Minimum Required Credit Hours Reduced
By Lauren Foote
Minimum credit hour requirements for Youngstown State University undergraduates dropped from 124 credit hours to 120 this semester.
Student representatives in the Academic Senate initiated the change.
Jacob Schriner-Briggs, executive vice president of YSU’s Student Government Association, said he and Michael Slavens developed the change as co-chairs of the Senate’s Academic Standards Committee.
“We endeavored to pass policies through the Academic Senate that would help students graduate in four years.” Schriner-Briggs said.
The Academic Standards committee looked at peer institutions and found that many had already made the switch to 120 hours. The University of Akron currently requires undergraduates to earn 120 credits, and Kent State University requires 121 credit hours.
The committee made a recommendation to the full senate, which passed the legislation.
Briggs said one of their goals was to reduce costs to students.
“Now programs on campus have the ability to reduce the number of hours they require, enabling students to avoid paying for extra and even unnecessary classes,” Schriner-Briggs said. “If a program drops its hours from 124 to 120, which saves the impacted student $1,080 ($270 per hour) according to the university itself.”
Schriner-Briggs said it might also reduce the amount of time students spend in college.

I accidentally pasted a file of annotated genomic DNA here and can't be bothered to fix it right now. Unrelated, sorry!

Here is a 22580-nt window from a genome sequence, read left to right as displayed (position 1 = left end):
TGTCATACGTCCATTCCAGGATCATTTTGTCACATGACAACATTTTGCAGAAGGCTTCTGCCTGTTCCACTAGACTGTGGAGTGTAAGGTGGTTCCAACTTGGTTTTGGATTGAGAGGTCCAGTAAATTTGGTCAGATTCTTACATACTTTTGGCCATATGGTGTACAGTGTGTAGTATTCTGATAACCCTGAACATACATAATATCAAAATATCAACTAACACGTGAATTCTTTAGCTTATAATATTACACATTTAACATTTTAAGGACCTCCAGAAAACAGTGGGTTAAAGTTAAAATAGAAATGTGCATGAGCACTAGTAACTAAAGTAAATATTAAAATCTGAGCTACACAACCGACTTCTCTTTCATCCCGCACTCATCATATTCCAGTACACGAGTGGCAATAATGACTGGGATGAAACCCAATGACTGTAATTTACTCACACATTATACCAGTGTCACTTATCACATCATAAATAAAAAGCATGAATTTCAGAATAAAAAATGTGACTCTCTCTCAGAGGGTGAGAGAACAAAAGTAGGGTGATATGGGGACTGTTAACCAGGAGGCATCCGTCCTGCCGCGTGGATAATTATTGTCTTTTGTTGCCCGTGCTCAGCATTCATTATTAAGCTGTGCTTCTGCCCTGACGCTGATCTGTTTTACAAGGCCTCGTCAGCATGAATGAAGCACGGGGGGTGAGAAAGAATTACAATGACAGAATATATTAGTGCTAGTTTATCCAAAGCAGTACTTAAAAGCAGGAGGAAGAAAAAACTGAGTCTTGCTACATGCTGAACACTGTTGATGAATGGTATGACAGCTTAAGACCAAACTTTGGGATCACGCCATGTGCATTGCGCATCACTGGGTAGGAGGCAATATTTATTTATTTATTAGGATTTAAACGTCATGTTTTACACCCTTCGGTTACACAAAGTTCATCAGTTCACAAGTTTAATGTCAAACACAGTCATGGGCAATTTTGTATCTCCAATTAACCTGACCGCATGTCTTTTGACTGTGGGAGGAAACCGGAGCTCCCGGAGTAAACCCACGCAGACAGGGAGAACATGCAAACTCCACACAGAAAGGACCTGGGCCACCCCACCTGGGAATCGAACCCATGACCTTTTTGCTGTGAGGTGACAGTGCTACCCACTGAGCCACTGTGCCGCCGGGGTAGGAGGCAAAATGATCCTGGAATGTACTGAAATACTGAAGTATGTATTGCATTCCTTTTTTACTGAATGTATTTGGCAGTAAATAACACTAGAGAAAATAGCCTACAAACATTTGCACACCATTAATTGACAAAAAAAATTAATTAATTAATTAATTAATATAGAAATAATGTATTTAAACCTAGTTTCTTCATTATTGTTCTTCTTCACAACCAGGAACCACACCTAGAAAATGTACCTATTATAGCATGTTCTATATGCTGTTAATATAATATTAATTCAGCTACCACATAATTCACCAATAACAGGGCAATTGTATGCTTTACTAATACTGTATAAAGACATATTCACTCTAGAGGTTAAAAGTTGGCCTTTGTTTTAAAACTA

“Anecdotal evidence has suggested that some students have been required to enroll for additional terms purely because they were one class short of YSU’s hour requirement — this change would prevent that from happening.” Schriner-Briggs said.
Martin Abraham, YSU provost, said these changes are connected to the administration’s focus on having students graduate in four years.
“By decreasing the number of total hours required, we are able to reduce student costs and provide greater opportunities for them to graduate in four years.” Abraham said.
Jeanne Herman, University Registrar, said the change also adheres to a state initiative requiring universities to reduce costs to students.
“We, as an institution, felt reducing the hours from 124 to 120 was the right thing to do, and it was keeping with the requirements set by the Ohio Board of Regents,” Herman said.
The administration has worked with the senate executive committee to implement the senate’s motion in a timely manner, consistent with the limitations and appropriate academic timelines.
Abraham said that certain programs would still require students to log over 120 hours in order to meet all requirements.
“Fulfilling all degree requirements is a key element,” Abraham said.” That means all general education requirements, all major requirements, any minor requirements and other programmatic requirements (such as a field experience), or anything else that is otherwise required.”